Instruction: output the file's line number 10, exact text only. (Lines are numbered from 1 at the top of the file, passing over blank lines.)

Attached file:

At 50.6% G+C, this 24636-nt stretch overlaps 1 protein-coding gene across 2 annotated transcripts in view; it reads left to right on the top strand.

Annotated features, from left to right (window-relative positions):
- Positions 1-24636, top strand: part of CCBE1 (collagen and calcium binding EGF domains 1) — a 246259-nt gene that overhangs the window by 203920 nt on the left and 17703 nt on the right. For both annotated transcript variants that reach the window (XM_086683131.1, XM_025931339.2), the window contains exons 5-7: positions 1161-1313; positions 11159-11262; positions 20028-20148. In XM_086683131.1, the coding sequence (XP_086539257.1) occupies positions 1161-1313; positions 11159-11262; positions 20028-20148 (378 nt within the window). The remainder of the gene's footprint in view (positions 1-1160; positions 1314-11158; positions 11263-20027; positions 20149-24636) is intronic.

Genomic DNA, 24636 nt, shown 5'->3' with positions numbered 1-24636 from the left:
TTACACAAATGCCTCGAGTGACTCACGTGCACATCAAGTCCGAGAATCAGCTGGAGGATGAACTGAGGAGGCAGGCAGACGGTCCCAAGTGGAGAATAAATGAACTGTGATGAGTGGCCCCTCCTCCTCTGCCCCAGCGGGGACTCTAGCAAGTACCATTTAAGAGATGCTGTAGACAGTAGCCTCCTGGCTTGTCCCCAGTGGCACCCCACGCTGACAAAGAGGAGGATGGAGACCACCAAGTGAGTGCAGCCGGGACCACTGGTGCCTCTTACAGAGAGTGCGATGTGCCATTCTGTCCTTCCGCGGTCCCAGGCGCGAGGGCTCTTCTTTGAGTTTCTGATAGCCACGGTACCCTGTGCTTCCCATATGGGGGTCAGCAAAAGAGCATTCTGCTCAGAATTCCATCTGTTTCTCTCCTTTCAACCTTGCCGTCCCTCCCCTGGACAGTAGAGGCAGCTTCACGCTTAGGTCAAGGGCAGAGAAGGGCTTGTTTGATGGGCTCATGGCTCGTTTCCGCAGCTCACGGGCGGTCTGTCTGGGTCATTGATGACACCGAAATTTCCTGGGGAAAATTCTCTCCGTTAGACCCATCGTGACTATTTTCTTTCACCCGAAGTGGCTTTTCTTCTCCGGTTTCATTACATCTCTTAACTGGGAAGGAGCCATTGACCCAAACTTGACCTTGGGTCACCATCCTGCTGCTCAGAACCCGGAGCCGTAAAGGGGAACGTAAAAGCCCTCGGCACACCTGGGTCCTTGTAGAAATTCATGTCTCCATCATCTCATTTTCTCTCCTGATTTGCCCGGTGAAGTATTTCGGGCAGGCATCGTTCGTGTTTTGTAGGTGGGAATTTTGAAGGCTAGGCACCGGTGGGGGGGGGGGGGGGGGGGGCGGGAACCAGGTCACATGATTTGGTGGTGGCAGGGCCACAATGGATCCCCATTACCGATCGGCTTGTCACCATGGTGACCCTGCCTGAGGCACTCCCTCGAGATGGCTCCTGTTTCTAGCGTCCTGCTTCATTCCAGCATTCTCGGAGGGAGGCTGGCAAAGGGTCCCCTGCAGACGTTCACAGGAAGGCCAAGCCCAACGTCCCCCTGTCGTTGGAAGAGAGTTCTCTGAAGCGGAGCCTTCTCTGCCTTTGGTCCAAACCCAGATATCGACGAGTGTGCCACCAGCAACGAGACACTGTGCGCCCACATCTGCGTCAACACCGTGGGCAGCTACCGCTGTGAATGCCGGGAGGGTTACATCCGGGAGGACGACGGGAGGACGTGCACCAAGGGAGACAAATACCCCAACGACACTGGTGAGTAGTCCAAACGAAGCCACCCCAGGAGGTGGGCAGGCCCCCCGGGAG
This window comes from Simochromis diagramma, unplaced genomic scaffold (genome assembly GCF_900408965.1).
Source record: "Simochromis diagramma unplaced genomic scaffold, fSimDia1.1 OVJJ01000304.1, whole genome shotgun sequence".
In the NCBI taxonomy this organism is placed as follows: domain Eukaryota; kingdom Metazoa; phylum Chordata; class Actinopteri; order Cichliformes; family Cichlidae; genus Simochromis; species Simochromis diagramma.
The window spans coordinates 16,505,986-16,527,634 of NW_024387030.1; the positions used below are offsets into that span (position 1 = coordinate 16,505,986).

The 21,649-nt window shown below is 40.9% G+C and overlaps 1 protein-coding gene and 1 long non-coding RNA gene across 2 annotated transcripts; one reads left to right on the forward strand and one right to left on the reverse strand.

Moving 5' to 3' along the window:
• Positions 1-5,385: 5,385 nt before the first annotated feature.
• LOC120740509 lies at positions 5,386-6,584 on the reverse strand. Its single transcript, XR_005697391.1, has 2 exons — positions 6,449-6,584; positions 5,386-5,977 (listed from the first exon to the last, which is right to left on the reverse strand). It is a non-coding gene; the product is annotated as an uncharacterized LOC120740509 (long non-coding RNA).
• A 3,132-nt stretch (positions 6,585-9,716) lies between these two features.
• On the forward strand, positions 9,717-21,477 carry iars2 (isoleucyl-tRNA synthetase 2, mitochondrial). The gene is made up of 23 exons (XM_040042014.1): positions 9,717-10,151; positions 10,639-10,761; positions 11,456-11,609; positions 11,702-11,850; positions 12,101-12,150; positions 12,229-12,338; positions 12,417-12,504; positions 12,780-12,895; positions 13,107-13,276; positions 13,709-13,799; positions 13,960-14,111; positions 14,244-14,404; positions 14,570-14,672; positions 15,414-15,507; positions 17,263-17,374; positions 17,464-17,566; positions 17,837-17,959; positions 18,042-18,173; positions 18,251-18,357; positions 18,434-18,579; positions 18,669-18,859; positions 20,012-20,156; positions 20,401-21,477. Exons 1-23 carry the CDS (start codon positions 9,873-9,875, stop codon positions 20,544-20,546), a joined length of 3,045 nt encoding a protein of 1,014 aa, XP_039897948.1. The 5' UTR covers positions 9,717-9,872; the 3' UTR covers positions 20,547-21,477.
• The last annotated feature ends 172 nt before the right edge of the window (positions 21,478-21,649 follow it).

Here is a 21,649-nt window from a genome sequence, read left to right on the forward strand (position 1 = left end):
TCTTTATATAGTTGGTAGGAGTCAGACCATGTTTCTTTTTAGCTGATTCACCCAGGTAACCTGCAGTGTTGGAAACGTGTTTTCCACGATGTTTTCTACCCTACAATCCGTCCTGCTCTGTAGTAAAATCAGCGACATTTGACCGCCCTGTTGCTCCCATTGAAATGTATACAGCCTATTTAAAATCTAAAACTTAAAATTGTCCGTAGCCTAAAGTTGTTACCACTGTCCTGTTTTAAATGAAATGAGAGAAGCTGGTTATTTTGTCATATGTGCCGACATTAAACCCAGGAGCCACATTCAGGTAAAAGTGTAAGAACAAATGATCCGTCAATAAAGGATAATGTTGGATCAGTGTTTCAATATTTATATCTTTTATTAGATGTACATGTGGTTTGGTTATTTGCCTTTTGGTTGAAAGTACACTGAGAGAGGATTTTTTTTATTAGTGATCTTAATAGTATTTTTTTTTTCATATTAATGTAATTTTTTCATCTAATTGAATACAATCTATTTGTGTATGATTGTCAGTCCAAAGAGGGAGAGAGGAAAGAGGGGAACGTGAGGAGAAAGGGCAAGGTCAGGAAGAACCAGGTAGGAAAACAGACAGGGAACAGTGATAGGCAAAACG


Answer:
The 21,649-nt window shown below is 40.9% G+C and overlaps 1 protein-coding gene and 1 long non-coding RNA gene across 2 annotated transcripts; one reads left to right on the forward strand and one right to left on the reverse strand.